His company began selling coffee machines from Italy, then clients naturally began to ask about coffee, so Drui got in touch with Lavazza and became a distributor of their coffee. “We did very well, but people asked us why [we] only had Lavazza because Hawaii is the only coffee-growing region in the US,” he explains, adding that it requires not just being near the world’s “coffee belt” (generally near the equator); it also thrives at elevation with volcanic soil.

The arrival of Starbucks [in Hawaii] was really good…
Jean-Claude Drui

Jean-Claude Drui President Hawaiian Paradise Coffee

So Drui once again saw an opportunity: not only was coffee grown indigenously on the islands, but he says it was a time when sugar and pineapple plantations were being phased out. In 1999, he purchased a roaster. “Once we were roasting, our business expanded substantially to the point where having additional warehouse space and additional office space became very imperative.”

Starbucks arrived to Hawaii in the 1990s. Drui explains. “They educated people as to what is a good cup of coffee now--and we can argue whether a Starbucks is a good cup of coffee-- but they elevated the knowledge and the awareness of the average person significantly…the arrival of Starbucks was really good.” 

In 2007, he acquired 2.5 acres of land for a 40,000ft2 (around 4,088m2) roasting facility and packaging warehouse.

A rough 2020 but a “great” 2022

Drui’s business had been heavily focused on selling for food service (hotels and restaurants), whereas competitors tended to focus more on selling to grocery stores and tourists.

Prior to the covid-19 pandemic, Drui says Hawaiian Paradise Coffee had around a 60% market share of the food service segment. The business was growing, and he decided in 2019 to sign a lease for a second facility on the “mainland”--in Minneapolis, Minnesota--to help ease the time and costs of shipping from Hawaii.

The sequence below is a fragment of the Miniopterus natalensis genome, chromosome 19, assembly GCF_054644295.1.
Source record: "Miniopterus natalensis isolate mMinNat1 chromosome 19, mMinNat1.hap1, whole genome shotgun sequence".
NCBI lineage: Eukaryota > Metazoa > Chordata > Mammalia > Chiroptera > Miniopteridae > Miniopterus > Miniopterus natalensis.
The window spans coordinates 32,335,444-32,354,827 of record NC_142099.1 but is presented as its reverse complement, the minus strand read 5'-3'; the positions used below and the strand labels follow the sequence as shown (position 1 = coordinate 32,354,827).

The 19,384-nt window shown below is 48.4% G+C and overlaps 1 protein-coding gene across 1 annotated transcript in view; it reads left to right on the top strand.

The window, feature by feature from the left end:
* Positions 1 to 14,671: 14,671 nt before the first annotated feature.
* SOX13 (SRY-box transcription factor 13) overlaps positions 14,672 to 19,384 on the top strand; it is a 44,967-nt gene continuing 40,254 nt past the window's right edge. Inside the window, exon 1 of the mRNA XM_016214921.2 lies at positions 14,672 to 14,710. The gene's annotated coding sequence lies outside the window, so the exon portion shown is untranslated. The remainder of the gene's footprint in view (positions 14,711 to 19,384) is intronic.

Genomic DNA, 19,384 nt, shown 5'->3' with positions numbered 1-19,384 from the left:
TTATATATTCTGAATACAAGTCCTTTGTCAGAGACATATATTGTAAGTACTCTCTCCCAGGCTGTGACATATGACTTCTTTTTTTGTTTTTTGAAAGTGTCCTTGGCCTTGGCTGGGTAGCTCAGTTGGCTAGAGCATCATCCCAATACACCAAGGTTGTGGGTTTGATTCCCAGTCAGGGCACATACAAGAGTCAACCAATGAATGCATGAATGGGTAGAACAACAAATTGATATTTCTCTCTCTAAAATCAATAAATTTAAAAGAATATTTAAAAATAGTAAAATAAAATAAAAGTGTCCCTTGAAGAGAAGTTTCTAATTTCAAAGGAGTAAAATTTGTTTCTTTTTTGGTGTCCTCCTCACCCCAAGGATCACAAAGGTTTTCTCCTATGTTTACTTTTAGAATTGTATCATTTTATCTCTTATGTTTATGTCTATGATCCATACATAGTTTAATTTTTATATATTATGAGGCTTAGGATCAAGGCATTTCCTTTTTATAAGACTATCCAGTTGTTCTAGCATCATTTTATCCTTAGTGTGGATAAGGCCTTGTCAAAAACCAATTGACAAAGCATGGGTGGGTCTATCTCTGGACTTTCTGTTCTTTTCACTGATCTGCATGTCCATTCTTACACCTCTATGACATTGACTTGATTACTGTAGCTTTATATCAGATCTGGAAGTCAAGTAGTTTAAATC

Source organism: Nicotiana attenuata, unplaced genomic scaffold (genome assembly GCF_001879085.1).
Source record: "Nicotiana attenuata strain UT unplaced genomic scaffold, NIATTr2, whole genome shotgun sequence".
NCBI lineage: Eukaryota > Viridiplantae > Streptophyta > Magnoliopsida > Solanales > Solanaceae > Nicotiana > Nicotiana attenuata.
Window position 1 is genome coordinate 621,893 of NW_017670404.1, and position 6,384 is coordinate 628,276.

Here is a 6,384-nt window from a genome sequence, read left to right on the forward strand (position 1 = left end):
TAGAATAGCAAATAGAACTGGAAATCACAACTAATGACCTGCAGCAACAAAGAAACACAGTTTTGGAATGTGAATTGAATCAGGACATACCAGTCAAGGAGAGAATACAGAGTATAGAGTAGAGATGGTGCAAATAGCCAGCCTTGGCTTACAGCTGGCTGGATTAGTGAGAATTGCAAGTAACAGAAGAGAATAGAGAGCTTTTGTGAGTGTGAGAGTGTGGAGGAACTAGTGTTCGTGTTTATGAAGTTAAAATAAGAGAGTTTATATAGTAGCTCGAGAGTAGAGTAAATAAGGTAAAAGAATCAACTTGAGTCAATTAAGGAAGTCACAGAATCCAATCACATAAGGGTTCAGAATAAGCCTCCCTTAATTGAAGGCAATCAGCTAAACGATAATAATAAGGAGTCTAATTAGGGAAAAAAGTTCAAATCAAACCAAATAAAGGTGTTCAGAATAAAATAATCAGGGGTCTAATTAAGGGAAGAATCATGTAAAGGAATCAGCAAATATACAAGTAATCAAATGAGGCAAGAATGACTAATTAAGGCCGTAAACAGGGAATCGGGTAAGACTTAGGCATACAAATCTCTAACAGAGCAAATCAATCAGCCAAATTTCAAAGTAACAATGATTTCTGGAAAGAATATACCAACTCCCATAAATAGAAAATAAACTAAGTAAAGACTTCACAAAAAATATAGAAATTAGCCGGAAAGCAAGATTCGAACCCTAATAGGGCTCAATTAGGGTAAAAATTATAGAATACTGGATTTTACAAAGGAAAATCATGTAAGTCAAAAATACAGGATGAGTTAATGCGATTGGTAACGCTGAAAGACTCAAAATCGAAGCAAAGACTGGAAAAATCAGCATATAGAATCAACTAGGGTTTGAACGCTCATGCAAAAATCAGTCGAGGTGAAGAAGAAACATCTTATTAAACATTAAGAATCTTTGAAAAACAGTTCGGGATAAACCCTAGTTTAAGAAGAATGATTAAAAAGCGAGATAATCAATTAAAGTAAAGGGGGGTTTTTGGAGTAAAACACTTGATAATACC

Then covid hit, which caused him to reflect on whether he should press onwards. Again another opportunity: he decided to cater to another segment--grocery stores--and grew from 0% to a current 15% market share in this segment. “2020 was hard. 2021 was better. 2022 was great!” he explains. The company has since bumped up to 75% market share in the food service segment.

Today the company produces 1m kg of coffee per year and is sold in 44 out of 50 US states. Drui anticipates that by end-2024 or early-2025, the company will be moving to a highly automated, 66,000ft2 (6,132m2) facility. He’s also recently signed contracts with brokers and distributors in Korea and Japan. “We ship a full container of coffee to Japan every five weeks; it’s a big part of our business now.”

Drui explains the ways he wants the company to be as carbon-neutral as possible--from photovoltaic cells for energy to primarily buying rainforest-certified coffee. Additionally, “Our packaging should all be compostable and recyclable, or at least we should get to about 50 or 60% of it being compostable and recyclable… It should also be that the product we're consuming including the packaging should as much as possibly be able to be returned to the earth without taking something from the Earth.”